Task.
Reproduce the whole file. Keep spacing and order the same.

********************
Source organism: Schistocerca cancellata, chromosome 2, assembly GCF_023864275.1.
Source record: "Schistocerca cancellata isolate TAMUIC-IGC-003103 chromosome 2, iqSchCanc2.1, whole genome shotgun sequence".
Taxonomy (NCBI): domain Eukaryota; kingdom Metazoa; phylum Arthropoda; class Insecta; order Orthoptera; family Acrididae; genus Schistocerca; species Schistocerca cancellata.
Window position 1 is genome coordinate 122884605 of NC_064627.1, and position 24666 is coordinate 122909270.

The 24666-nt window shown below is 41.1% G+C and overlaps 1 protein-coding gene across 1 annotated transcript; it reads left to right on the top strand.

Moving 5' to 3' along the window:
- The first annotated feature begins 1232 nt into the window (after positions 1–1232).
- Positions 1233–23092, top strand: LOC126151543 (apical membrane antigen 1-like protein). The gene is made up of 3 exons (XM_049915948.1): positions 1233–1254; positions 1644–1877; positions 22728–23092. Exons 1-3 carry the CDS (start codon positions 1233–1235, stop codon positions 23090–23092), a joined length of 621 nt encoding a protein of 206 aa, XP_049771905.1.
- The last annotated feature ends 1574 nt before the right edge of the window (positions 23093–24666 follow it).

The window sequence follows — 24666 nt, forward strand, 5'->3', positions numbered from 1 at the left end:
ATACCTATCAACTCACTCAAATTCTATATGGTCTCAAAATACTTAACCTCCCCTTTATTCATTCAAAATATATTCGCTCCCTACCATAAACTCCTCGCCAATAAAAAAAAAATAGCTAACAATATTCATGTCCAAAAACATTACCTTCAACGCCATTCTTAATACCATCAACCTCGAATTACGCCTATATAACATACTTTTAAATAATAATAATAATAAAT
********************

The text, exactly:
Source organism: Schistocerca cancellata, chromosome 2, assembly GCF_023864275.1.
Source record: "Schistocerca cancellata isolate TAMUIC-IGC-003103 chromosome 2, iqSchCanc2.1, whole genome shotgun sequence".
Taxonomy (NCBI): domain Eukaryota; kingdom Metazoa; phylum Arthropoda; class Insecta; order Orthoptera; family Acrididae; genus Schistocerca; species Schistocerca cancellata.
Window position 1 is genome coordinate 122884605 of NC_064627.1, and position 24666 is coordinate 122909270.

The 24666-nt window shown below is 41.1% G+C and overlaps 1 protein-coding gene across 1 annotated transcript; it reads left to right on the top strand.

Moving 5' to 3' along the window:
- The first annotated feature begins 1232 nt into the window (after positions 1–1232).
- Positions 1233–23092, top strand: LOC126151543 (apical membrane antigen 1-like protein). The gene is made up of 3 exons (XM_049915948.1): positions 1233–1254; positions 1644–1877; positions 22728–23092. Exons 1-3 carry the CDS (start codon positions 1233–1235, stop codon positions 23090–23092), a joined length of 621 nt encoding a protein of 206 aa, XP_049771905.1.
- The last annotated feature ends 1574 nt before the right edge of the window (positions 23093–24666 follow it).

The window sequence follows — 24666 nt, forward strand, 5'->3', positions numbered from 1 at the left end:
ATACCTATCAACTCACTCAAATTCTATATGGTCTCAAAATACTTAACCTCCCCTTTATTCATTCAAAATATATTCGCTCCCTACCATAAACTCCTCGCCAATAAAAAAAAAATAGCTAACAATATTCATGTCCAAAAACATTACCTTCAACGCCATTCTTAATACCATCAACCTCGAATTACGCCTATATAACATACTTTTAAATAATAATAATAATAAAT